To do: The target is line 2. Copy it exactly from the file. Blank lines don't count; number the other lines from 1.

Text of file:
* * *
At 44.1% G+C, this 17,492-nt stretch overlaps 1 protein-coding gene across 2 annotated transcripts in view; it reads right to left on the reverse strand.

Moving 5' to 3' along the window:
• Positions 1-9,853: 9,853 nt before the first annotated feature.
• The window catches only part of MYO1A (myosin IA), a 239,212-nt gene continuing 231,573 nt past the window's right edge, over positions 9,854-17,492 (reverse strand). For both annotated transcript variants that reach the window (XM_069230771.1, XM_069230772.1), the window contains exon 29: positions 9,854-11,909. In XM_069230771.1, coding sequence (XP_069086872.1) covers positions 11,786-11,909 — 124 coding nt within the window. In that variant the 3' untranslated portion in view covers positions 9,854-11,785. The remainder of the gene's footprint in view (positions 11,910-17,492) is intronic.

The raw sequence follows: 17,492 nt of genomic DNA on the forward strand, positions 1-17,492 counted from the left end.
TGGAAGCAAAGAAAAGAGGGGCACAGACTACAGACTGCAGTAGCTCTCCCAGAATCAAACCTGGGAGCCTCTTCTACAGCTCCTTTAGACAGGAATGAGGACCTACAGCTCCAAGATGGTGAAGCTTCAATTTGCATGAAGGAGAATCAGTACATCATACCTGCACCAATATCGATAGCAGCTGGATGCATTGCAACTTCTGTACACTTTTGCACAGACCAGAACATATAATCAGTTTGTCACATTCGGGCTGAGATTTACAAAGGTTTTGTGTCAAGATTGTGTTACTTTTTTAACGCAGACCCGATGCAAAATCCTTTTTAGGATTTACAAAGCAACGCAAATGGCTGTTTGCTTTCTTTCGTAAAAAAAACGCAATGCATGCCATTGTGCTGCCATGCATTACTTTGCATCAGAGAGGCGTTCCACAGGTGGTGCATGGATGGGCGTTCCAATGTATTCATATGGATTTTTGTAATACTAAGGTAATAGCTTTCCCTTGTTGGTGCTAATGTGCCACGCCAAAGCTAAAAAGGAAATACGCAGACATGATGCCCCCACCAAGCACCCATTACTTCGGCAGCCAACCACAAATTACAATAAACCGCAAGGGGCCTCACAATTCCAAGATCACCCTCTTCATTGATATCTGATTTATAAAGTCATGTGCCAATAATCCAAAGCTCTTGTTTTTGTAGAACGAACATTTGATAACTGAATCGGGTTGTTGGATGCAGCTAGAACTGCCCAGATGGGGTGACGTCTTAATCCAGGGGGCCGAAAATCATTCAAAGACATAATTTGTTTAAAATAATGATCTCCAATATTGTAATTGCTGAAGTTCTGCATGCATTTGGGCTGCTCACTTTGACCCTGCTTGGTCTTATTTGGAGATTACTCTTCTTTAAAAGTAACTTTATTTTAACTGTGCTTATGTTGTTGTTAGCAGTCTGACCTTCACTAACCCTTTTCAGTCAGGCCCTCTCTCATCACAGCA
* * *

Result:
Moving 5' to 3' along the window: